Madagascar's President Hery Rajaonarimampianina attends the 28th Ordinary Session of the Assembly of the Heads of State and the Government of the African Union in Ethiopia's capital Addis Ababa, January 30, 2017. Picture taken January 30, 2017. REUTERS/Tiksa Negeri
Reuters

Former Madagascan president Hery Rajaonarimampianina on Thursday alleged that “many voting irregularities” pointed to fraud in this week’s election, heightening fears of a disputed result as counting continued.

Early counting from a small number of polling stations put Rajaonarimampianina in a distant third place behind leading contenders Andry Rajoelina and Marc Ravalomanana, both also former presidents of the Indian Ocean island.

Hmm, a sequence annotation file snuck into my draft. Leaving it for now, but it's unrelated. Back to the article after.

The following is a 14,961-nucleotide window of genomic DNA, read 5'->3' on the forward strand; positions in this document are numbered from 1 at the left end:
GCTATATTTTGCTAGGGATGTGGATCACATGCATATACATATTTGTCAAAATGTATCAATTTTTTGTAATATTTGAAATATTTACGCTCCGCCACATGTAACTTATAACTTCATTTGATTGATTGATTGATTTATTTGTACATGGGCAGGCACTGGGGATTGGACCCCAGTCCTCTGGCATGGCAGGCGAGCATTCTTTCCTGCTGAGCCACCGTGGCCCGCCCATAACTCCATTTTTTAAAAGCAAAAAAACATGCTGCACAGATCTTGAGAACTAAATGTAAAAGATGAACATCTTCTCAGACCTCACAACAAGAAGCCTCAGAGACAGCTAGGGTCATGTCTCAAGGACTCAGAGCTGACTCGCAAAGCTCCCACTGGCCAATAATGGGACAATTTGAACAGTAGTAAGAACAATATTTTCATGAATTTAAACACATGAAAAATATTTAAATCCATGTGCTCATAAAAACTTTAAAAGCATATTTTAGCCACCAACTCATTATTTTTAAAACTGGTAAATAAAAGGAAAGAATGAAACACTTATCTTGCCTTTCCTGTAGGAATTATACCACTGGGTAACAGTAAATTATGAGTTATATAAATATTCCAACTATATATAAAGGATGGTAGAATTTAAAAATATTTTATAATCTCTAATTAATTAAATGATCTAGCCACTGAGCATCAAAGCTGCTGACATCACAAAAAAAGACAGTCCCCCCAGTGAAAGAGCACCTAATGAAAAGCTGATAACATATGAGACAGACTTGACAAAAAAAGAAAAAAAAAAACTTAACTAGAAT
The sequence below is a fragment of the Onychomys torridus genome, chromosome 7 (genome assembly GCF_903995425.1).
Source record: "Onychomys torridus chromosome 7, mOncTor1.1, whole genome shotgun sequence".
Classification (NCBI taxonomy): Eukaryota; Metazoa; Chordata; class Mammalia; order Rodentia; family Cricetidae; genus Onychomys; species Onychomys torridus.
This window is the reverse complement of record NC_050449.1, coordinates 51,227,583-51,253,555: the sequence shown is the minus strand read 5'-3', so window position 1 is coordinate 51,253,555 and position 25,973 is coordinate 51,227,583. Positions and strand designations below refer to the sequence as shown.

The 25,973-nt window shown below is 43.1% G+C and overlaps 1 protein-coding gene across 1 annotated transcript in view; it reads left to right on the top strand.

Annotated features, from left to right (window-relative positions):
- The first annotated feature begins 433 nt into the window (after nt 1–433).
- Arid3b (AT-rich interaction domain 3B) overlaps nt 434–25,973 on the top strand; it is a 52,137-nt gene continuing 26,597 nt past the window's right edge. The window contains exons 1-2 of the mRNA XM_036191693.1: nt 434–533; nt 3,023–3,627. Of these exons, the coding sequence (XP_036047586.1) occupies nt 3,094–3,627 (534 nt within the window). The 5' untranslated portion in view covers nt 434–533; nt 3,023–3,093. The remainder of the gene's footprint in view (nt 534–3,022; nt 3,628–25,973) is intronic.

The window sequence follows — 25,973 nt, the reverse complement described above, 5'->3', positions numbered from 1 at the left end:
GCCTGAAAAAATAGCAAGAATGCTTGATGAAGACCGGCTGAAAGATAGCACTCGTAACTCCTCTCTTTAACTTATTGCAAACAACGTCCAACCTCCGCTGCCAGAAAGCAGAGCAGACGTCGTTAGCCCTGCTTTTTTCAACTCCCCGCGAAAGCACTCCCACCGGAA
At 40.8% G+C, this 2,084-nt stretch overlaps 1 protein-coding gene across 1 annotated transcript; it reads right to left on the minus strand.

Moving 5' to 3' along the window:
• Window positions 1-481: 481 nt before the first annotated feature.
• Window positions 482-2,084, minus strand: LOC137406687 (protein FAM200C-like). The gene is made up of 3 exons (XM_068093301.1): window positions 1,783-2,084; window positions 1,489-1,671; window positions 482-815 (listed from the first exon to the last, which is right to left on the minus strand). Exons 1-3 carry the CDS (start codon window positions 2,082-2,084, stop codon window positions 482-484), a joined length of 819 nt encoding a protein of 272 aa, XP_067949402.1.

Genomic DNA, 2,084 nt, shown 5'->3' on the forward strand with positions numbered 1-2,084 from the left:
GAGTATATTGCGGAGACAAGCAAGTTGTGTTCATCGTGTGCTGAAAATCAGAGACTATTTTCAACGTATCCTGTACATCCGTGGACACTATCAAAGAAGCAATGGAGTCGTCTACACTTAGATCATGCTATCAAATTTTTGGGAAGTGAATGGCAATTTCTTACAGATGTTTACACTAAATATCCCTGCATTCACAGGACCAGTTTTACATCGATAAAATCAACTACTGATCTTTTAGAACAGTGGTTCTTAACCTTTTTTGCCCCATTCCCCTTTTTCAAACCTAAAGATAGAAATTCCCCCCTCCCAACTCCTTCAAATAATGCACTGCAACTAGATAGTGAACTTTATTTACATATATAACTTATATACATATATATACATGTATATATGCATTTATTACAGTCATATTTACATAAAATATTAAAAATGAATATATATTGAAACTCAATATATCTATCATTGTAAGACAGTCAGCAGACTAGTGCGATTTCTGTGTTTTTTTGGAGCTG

“Many voting irregularities and technical anomalies have been detected including an invalid electoral register… intimidation (and) the presence of pre-ticked ballots,” said Rajaonarimampianina, who ruled from 2014 to September 2018.

“All indications are that the votes of the Madagascan people have been stolen,” he added in a statement issued the day after the vote.

“We will not let the people be robbed of their vote,” he warned.

With only 291 of the 24,852 polling stations counted by Thursday afternoon, Rajaonarimampianina had obtained 3.29 percent of the votes counted so far.

Rajoelina had 45.07 percent and Marc Ravalomanana was on 40.3 percent, according to official figures.

Thirty-six candidates ran in the election, which is considered an acid test of the democratic credentials of the impoverished island that has a history of coups and instability.

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